At the Water’s Edge

Come away, O human child!
To the waters and the wild
With a faery, hand in hand,
For the world’s more full of weeping than you can understand.
(Excerpt from W.B. Yeats’ The Stolen Child)

All souls need it in a broken world.

So much so that some unknowingly seek it out – not only for themselves, but also for others.

Of James’ four children (two sons and two daughters), Mary, the third in line, was the one who continued, well beyond the years of her childhood, to yearn to be with her father on Irish soil.  Despite the fact she’d spent most of her life believing her father had chosen whiskey over her, she had come to forgive a man his weaknesses. Had she known the truth of her father coming to take her home on that bleak night long ago, she would have gone to all measures to be with him, including packing a small bag and stowing herself away in his trunk. Yet that was never to be part of her life’s story. Distantly and faintly, but never at rest, her soul longed for that never-to-be-had home.

The concept for this novel was birthed in early January 2009, and although I had completed a massive amount of it within months, I had to set it aside due to the demands of my doctoral studies. I got around to penning the final words on September 1, 2012, when my characters (and one of my test readers) demanded resolution to their story (or just their freedom from being held captive in my brain – who could blame them for that?).

At the Water’s Edge began as a personal expression for processing some losses in my life, while honoring those precious loved ones – all of whom have inspired me, one way or another – throughout my own life’s journey. This is a surreal tale, though, combining both natural and supernatural elements to speak to the importance of relationships with both those in our present and the ancestors of our past. It’s my desire, especially, to make a connection for American descendents of Irish emigrants – long-held roots who had to tear themselves up from their homeland, many leaving their souls behind when heading to a new promised land for physical survival. Because of the strong influences of both Druidism and Christianity in the land of Eire, I wanted to bring this story’s discovery of connectionism to an astral plane, emphasizing a timeless perspective of the soul’s ability to express its eternal love. Concisely, it’s the journey of a lost soul trying to find her way home.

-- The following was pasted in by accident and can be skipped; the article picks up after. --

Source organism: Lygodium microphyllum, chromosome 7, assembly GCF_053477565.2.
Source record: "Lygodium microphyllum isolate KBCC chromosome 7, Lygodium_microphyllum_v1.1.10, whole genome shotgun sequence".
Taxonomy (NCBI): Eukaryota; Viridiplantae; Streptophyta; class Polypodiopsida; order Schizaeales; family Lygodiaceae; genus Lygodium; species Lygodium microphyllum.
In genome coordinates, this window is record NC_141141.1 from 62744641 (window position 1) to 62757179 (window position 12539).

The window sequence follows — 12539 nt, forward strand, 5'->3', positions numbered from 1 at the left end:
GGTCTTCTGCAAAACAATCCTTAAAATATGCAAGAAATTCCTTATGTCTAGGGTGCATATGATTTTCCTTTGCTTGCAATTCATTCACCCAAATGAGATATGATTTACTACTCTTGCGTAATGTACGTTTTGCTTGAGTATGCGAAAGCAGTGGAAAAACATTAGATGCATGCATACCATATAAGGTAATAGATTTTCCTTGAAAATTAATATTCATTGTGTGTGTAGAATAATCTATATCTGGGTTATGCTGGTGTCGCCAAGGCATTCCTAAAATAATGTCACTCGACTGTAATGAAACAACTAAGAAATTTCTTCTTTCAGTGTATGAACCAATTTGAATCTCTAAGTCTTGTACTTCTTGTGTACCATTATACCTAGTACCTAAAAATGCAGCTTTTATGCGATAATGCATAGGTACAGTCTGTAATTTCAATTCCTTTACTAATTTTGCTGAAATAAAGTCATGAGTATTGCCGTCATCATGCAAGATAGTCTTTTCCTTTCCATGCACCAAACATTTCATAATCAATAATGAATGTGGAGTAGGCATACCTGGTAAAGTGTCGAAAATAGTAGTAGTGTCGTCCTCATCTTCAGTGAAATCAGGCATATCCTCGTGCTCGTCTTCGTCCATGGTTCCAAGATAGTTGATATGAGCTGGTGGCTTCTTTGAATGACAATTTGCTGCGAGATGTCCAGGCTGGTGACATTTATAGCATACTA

The overall theme is that of reconciliation, brought to the reader in a personalized account of a young American traveler, Danielle, who is following a vague mission given to her by her recently deceased grandmother. She has no idea that her journey will bring her face to face with a past she has only known as fantasy, with no comprehension of any basis in reality. On her journey, she begins to find out who she truly is through the eyes and hearts of others. The joys and struggles she faces with her own discoveries open the door for various generations of readers to gain an appreciation of connecting – with people, places, and personal expressions.

Obviously, I want this to be an entertaining tale for my readers, but it’s also my goal to make it worthwhile modern literature with descriptive elements to be savored. I want readers to be inspired in the midst of being entertained. To help meet that mark, I’ve taken time to highlight various expressions of poetry and music, almost all Irish, from past and present day. I’ve particularly sought to embrace the style of W.B. Yeats, the Irish poet who possessed an uncanny ability to share the love of his land, drawing his reader into both the content and context surrounding his subjects. That, too, is what I hope to accomplish in this work. I want for you, my audience, to make that magical, soul-filled connection with the Emerald Isle.


Test Reader Feedback   I’d like to express my immense gratitude for the invaluable feedback & encouragement I’m receiving from my beta readers:

Let me be the spoiler…It is AMAZING!!! One warning though. She will quite possibly get you so wrapped up in the lives of her characters that you can’t wait for your next moment of free time to escape your own and rush back to the water’s edge. (29-year-old male)

Finished your wonderful book. Jody I loved it! Actually finished it in 1.5 days. Couldn’t put it down. When will the next book be published? When the second is published PLEASE let me know!  (40-something female)

7 thoughts on “At the Water’s Edge

  1. Pingback: Happy Out of O’Hare « humanTriumphant

  2. Pingback: W.B. Yeats’ Towards Break of Day « humanTriumphant

  3. Pingback: In Honor of National Poetry Day: An All-Time Favorite « humanTriumphant

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